09/15   Cap. 10, "Numerals".  Entregar C#2A.  09/17  Prueba #1 (Caps. 4 - 10).  09/19  Cap. 11, "Personal Pronouns".
09/22  Cap. 12, "Le/les and lo/la/los/las".  09/24  Cap. 13, "Forms of Verbs".  Entregar C#2B.  09/26  Cap. 13, "Forms of Verbs".
09/29  Cap. 14, "Use of Indicative (non-continuous Verb Forms".  10/01  Cap. 15, "Continuous Forms of the Verb".  Detalles, C#3A.  10/03  C#3A (en clase).
10/06  Prueba #2 (Caps. 11 - 15).  10/08  Cap. 16, "The Subjunctive".  10/10  Cap. 16, "The Subjunctive".
10/13  Cap. 17, "The Imperative".  Entregar C#3B.  Detalles, C#4A.  10/15  Cap. 18, "The Infinitive".  10/17  Actividades.
10/20  Cap. 19, "Participles".  10/22  Cap. 20, "The Gerund".  Entregar C#4A.  10/24  Homecoming (no hay clase).
10/27  Cap. 21, "Modal Auxiliary Verbs".  Prueba #3 (Caps. 16 - 21).  10/29  Cap. 23, "Negation".  10/31  Cap. 24, "Interrogation and Exclamations".  Entregar C#4B.  Detalles, C#5A.
11/03  Cap. 25, "Conditional Sentences".  11/05  Cap. 26, "Pronominal Verbs".  11/07  Cap. 27, "Verbs of Becoming".  Entregar C#5A.
11/10  Cap. 28, "Passive and Impersonal Sentences".  11/12  Cap. 29, "Ser and Estar".  Cap. 30, "Existential Sentences".  11/14  Cap. 31, "Adverbs".  Entregar C#5B.
11/17  Cap. 32, "Expressions of Time".  11/19  Prueba #4 (Caps. 23-32).  11/21  Cap. 33, "Conjunctions and Connectors".
11/24  Cap. 34, "Prepositions".  11/26  Actividades.  11/28  Thanksgiving (no hay clase).
12/01  Cap. 35, "Relative Pronouns".  12/03  Cap. 37, "Word Order".  12/05  Cap. 38, "Diminutive, Augmentative and Pejorative Suffixes".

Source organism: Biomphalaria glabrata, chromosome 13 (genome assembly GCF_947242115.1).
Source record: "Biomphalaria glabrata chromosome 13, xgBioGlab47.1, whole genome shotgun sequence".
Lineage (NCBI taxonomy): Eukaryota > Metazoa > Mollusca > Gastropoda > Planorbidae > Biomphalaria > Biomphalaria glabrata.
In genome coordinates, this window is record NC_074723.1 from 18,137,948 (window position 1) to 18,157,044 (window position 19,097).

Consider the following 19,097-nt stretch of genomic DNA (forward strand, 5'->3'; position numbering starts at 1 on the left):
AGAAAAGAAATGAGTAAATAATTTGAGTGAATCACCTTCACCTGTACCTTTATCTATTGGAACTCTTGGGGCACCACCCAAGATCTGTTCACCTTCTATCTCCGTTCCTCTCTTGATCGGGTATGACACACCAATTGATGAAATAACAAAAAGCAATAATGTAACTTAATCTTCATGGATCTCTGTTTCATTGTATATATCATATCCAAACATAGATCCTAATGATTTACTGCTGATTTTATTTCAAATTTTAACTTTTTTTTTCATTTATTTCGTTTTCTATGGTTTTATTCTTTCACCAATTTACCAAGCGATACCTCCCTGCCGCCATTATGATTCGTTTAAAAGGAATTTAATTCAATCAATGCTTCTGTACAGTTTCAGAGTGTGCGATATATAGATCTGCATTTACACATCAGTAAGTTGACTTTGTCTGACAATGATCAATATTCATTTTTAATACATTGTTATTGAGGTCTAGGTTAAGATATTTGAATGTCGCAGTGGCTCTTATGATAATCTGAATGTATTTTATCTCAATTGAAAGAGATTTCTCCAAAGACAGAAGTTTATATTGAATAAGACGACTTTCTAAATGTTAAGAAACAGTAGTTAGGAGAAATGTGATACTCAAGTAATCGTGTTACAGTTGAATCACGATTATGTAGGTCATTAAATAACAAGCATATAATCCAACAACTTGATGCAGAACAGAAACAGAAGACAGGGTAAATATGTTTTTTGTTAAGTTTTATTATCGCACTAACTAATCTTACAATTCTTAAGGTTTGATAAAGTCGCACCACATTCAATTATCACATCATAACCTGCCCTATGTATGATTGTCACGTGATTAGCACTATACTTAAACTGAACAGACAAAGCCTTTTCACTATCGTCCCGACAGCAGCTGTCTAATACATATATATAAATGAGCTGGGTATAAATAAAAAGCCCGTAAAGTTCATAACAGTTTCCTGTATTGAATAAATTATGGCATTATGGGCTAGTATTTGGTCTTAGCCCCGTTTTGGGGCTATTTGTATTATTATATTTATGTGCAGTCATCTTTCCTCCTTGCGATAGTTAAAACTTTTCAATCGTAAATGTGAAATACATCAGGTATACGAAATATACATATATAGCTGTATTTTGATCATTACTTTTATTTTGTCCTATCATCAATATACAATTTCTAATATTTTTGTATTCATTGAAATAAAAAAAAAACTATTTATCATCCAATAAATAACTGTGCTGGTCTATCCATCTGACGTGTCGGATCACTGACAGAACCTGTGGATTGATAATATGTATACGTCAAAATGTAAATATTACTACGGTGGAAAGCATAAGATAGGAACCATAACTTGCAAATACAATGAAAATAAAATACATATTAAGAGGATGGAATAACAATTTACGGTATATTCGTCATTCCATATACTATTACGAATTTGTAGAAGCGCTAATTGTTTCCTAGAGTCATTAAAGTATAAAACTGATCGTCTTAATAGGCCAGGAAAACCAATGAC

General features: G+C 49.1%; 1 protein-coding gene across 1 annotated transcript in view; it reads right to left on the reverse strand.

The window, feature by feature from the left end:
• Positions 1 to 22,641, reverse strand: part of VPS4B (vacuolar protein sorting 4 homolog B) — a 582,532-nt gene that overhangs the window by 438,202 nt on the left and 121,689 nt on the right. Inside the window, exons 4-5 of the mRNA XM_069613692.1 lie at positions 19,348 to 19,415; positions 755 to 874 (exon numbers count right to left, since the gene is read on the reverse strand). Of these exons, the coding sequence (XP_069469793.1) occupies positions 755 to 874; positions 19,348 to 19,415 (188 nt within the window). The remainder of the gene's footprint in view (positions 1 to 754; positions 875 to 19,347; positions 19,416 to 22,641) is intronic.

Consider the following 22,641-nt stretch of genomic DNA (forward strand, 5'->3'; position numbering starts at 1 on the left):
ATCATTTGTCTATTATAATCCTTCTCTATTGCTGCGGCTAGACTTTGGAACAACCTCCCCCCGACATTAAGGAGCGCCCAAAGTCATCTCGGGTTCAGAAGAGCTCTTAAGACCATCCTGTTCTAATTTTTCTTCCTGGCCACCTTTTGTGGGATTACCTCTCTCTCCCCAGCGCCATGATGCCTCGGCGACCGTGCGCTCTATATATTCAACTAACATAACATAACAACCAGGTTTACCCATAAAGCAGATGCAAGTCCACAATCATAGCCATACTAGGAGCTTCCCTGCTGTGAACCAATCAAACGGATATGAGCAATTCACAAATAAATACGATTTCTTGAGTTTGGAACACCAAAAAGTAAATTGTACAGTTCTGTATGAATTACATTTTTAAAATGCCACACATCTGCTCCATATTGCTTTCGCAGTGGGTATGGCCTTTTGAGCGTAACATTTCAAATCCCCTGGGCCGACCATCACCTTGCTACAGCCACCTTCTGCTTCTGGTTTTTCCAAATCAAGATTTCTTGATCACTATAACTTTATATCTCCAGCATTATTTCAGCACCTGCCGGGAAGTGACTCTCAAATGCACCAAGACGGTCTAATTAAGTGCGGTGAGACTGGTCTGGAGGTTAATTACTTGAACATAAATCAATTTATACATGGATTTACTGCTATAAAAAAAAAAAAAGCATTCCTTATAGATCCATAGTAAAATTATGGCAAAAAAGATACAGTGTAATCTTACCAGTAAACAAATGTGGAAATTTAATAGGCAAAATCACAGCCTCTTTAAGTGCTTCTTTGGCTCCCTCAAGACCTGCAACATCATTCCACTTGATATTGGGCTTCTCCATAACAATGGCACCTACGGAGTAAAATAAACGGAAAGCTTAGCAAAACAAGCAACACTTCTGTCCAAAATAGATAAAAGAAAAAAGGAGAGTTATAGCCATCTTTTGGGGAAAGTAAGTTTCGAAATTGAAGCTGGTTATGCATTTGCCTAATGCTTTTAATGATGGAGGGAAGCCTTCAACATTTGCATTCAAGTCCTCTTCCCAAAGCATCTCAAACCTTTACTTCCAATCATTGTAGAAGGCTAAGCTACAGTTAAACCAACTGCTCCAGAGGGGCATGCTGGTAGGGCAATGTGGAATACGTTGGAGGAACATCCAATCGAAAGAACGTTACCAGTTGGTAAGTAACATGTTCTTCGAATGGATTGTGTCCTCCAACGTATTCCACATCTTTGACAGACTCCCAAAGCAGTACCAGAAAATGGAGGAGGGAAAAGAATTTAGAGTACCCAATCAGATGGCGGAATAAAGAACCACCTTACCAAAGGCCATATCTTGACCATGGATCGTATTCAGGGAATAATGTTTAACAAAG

12/08  Repaso y Actividades.  12/10  Prueba #5 (Caps. 33 - 38).  12/12  Reading Day (no hay clase).

SPN 3440      Commercial Spanish  (Fall 2008)
PRE-REQUISITES:  SPN 3300 or SPN 3350.
COURSE DESCRIPTION:  The purpose of SPN 3440 is to introduce students to the vocabulary and business practices of the Hispanic world, further develop practical language skills, and contribute to greater cross-cultural awareness.  The goal is to help students successfully negotiate in an increasingly global marketplace.  To that end, SPN 3440 emphasizes effective (oral and written) communication.  The course also promotes critical thinking and teamwork via a pair of creative projects.
MATERIALS:  The required textbook is Exito comercial:  Prácticas administrativas y contextos culturales, Fourth Edition.  Michael Scott Doyle,  T. Bruce Fryer and Ronald Cere.
GRADING CRITERIA:  60% = Three Exams (No make-ups).  20% = Participation.  Each class is worth 1/2 point.  The student who is late, absent, or not actively engaged will lose the half point.  20% = Two Creative Projects (each worth 10 %):  (a) students, working in pairs, will produce a television commercial; (b) students, individually, will participate in a modified job interview.
DISABILITIES...
ACADEMIC INTEGRITY...
08/25  Introduction.  08/27  Chap. 1.  08/29  Chap. 1.
09/01  Labor Day (no class).  09/03  Chaps. 1 and 2.  Activities.  09/05  Chap. 2.
09/08  Chap. 2.  09/10  Chap. 3.  09/12  Chap. 3.  Activities.
09/15  Chap. 4.  09/17  Chap. 4 .  09/19  Exam #1.
09/22  Chap. 5.  09/24  Chap. 5.  09/26  Chaps. 5 and 6.  Activities.
09/29  Chap. 6.  10/01  Chap. 6.  10/03  Chap. 7.  
10/06  Chap. 7.  10/08  Chap. 7.  Activities.  10/10  Chap. 8.
10/13  Chap. 8.  10/15  Chap. 9.  10/17  Chap. 9.  Activities.
10/20  Chap. 9.  Assign groups for the commercial.  10/22  Exam #2.  10/24  Homecoming (no class).
10/27  Chap. 10.  10/29  Chap. 10.  10/31  Chap. 11.
11/03  Chap. 11  11/05  Commercials (in class).  11/07  Activities.
11/10  Chap. 12.  11/12  Chap. 12.  11/14  Chap. 13.
11/17  Chap. 13.  11/19  Chap. 14.  11/21  Chap. 14.
11/24  Chap. 14.  Activities.  11/26  Activities.  11/28  Thanksgiving (no class).
12/01  Review.  Details of the Interview.  12/03  Exam #3.  12/05  Appendix #4.  Begin preparation for the interview ...
12/08  Interview prep continues ...  12/10  Interview (in class).  12/12  Reading Day (no class).

SPN 3520      Culture and Civilization of Spanish America  (Spring 2007)
NOTE:  Spring 2009 version of syllabus forthcoming ...
Prerequisito:  SPN 3300 ó SPN 3350.